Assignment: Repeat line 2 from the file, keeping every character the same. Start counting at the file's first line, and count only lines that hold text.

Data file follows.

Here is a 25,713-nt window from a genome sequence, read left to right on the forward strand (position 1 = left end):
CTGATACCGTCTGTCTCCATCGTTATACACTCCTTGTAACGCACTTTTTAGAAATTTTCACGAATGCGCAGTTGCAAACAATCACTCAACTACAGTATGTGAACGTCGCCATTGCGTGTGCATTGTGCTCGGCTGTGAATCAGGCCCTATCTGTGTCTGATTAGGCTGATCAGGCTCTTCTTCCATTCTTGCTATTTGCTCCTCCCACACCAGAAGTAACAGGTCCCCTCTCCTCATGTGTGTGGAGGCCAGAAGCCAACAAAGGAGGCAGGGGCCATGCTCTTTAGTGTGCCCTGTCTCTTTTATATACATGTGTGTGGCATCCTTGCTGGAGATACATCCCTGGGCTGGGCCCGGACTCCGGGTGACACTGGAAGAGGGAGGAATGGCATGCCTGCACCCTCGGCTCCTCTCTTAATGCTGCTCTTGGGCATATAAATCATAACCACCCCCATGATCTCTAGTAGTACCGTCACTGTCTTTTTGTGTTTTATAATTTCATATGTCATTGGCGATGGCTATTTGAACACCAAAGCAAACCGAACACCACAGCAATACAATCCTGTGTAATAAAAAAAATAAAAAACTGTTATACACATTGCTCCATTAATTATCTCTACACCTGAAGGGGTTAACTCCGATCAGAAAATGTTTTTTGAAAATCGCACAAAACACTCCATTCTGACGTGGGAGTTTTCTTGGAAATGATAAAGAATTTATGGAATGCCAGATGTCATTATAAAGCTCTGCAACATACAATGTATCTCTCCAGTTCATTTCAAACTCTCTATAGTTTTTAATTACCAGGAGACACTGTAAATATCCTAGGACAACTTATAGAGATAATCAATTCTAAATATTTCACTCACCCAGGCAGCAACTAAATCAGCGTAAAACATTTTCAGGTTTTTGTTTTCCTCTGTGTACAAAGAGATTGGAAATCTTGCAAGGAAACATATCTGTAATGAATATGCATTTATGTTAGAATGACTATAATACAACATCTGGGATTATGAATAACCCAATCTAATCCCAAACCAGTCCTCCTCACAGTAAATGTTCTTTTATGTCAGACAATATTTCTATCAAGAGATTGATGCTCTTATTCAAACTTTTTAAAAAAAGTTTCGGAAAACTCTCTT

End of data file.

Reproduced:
CTGATACCGTCTGTCTCCATCGTTATACACTCCTTGTAACGCACTTTTTAGAAATTTTCACGAATGCGCAGTTGCAAACAATCACTCAACTACAGTATGTGAACGTCGCCATTGCGTGTGCATTGTGCTCGGCTGTGAATCAGGCCCTATCTGTGTCTGATTAGGCTGATCAGGCTCTTCTTCCATTCTTGCTATTTGCTCCTCCCACACCAGAAGTAACAGGTCCCCTCTCCTCATGTGTGTGGAGGCCAGAAGCCAACAAAGGAGGCAGGGGCCATGCTCTTTAGTGTGCCCTGTCTCTTTTATATACATGTGTGTGGCATCCTTGCTGGAGATACATCCCTGGGCTGGGCCCGGACTCCGGGTGACACTGGAAGAGGGAGGAATGGCATGCCTGCACCCTCGGCTCCTCTCTTAATGCTGCTCTTGGGCATATAAATCATAACCACCCCCATGATCTCTAGTAGTACCGTCACTGTCTTTTTGTGTTTTATAATTTCATATGTCATTGGCGATGGCTATTTGAACACCAAAGCAAACCGAACACCACAGCAATACAATCCTGTGTAATAAAAAAAATAAAAAACTGTTATACACATTGCTCCATTAATTATCTCTACACCTGAAGGGGTTAACTCCGATCAGAAAATGTTTTTTGAAAATCGCACAAAACACTCCATTCTGACGTGGGAGTTTTCTTGGAAATGATAAAGAATTTATGGAATGCCAGATGTCATTATAAAGCTCTGCAACATACAATGTATCTCTCCAGTTCATTTCAAACTCTCTATAGTTTTTAATTACCAGGAGACACTGTAAATATCCTAGGACAACTTATAGAGATAATCAATTCTAAATATTTCACTCACCCAGGCAGCAACTAAATCAGCGTAAAACATTTTCAGGTTTTTGTTTTCCTCTGTGTACAAAGAGATTGGAAATCTTGCAAGGAAACATATCTGTAATGAATATGCATTTATGTTAGAATGACTATAATACAACATCTGGGATTATGAATAACCCAATCTAATCCCAAACCAGTCCTCCTCACAGTAAATGTTCTTTTATGTCAGACAATATTTCTATCAAGAGATTGATGCTCTTATTCAAACTTTTTAAAAAAAGTTTCGGAAAACTCTCTT